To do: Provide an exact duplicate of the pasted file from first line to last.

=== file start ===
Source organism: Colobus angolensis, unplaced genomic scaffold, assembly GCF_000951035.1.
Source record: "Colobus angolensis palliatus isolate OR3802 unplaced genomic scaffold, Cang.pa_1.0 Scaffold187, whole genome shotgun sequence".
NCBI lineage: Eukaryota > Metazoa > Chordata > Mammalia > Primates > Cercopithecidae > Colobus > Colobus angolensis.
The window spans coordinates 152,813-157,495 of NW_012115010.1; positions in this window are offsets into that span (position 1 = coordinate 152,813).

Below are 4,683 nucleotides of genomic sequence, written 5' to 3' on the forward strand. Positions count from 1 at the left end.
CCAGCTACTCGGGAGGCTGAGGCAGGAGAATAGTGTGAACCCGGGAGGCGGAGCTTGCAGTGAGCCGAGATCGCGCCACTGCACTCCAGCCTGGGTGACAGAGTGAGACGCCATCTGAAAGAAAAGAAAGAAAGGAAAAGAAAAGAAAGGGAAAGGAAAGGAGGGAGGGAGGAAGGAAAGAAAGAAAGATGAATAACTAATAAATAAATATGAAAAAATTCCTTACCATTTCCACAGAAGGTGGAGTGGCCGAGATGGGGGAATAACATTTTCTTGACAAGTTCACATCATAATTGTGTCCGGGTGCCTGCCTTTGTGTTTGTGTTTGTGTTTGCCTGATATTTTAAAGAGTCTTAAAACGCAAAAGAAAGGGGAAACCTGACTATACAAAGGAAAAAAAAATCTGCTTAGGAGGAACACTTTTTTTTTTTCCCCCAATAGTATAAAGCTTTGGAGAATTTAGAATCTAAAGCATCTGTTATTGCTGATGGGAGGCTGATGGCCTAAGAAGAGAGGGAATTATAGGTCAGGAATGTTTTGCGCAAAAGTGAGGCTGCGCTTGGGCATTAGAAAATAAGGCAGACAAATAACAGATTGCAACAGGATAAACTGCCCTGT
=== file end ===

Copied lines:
Source organism: Colobus angolensis, unplaced genomic scaffold, assembly GCF_000951035.1.
Source record: "Colobus angolensis palliatus isolate OR3802 unplaced genomic scaffold, Cang.pa_1.0 Scaffold187, whole genome shotgun sequence".
NCBI lineage: Eukaryota > Metazoa > Chordata > Mammalia > Primates > Cercopithecidae > Colobus > Colobus angolensis.
The window spans coordinates 152,813-157,495 of NW_012115010.1; positions in this window are offsets into that span (position 1 = coordinate 152,813).

Below are 4,683 nucleotides of genomic sequence, written 5' to 3' on the forward strand. Positions count from 1 at the left end.
CCAGCTACTCGGGAGGCTGAGGCAGGAGAATAGTGTGAACCCGGGAGGCGGAGCTTGCAGTGAGCCGAGATCGCGCCACTGCACTCCAGCCTGGGTGACAGAGTGAGACGCCATCTGAAAGAAAAGAAAGAAAGGAAAAGAAAAGAAAGGGAAAGGAAAGGAGGGAGGGAGGAAGGAAAGAAAGAAAGATGAATAACTAATAAATAAATATGAAAAAATTCCTTACCATTTCCACAGAAGGTGGAGTGGCCGAGATGGGGGAATAACATTTTCTTGACAAGTTCACATCATAATTGTGTCCGGGTGCCTGCCTTTGTGTTTGTGTTTGTGTTTGCCTGATATTTTAAAGAGTCTTAAAACGCAAAAGAAAGGGGAAACCTGACTATACAAAGGAAAAAAAAATCTGCTTAGGAGGAACACTTTTTTTTTTTCCCCCAATAGTATAAAGCTTTGGAGAATTTAGAATCTAAAGCATCTGTTATTGCTGATGGGAGGCTGATGGCCTAAGAAGAGAGGGAATTATAGGTCAGGAATGTTTTGCGCAAAAGTGAGGCTGCGCTTGGGCATTAGAAAATAAGGCAGACAAATAACAGATTGCAACAGGATAAACTGCCCTGT